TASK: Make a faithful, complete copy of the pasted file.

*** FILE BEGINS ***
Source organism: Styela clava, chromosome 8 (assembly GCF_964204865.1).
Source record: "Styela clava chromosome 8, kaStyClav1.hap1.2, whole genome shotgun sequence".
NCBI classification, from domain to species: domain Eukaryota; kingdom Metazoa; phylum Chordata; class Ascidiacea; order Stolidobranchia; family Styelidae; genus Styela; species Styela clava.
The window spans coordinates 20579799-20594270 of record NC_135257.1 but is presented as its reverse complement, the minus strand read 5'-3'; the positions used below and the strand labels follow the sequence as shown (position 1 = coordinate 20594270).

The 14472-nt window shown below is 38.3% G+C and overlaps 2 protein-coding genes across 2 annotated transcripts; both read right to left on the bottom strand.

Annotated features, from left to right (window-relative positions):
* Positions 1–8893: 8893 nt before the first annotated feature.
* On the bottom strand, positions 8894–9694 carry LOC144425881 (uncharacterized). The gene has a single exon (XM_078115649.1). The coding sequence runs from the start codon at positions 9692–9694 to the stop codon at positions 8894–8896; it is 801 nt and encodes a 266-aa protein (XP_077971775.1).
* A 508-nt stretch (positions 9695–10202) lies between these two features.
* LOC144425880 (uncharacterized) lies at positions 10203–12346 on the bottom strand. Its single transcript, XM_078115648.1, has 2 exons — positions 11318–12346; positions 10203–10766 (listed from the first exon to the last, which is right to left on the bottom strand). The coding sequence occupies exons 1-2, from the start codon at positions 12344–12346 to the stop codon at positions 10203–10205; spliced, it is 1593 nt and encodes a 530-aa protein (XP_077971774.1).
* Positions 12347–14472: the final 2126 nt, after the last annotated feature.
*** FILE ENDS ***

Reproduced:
Source organism: Styela clava, chromosome 8 (assembly GCF_964204865.1).
Source record: "Styela clava chromosome 8, kaStyClav1.hap1.2, whole genome shotgun sequence".
NCBI classification, from domain to species: domain Eukaryota; kingdom Metazoa; phylum Chordata; class Ascidiacea; order Stolidobranchia; family Styelidae; genus Styela; species Styela clava.
The window spans coordinates 20579799-20594270 of record NC_135257.1 but is presented as its reverse complement, the minus strand read 5'-3'; the positions used below and the strand labels follow the sequence as shown (position 1 = coordinate 20594270).

The 14472-nt window shown below is 38.3% G+C and overlaps 2 protein-coding genes across 2 annotated transcripts; both read right to left on the bottom strand.

Annotated features, from left to right (window-relative positions):
* Positions 1–8893: 8893 nt before the first annotated feature.
* On the bottom strand, positions 8894–9694 carry LOC144425881 (uncharacterized). The gene has a single exon (XM_078115649.1). The coding sequence runs from the start codon at positions 9692–9694 to the stop codon at positions 8894–8896; it is 801 nt and encodes a 266-aa protein (XP_077971775.1).
* A 508-nt stretch (positions 9695–10202) lies between these two features.
* LOC144425880 (uncharacterized) lies at positions 10203–12346 on the bottom strand. Its single transcript, XM_078115648.1, has 2 exons — positions 11318–12346; positions 10203–10766 (listed from the first exon to the last, which is right to left on the bottom strand). The coding sequence occupies exons 1-2, from the start codon at positions 12344–12346 to the stop codon at positions 10203–10205; spliced, it is 1593 nt and encodes a 530-aa protein (XP_077971774.1).
* Positions 12347–14472: the final 2126 nt, after the last annotated feature.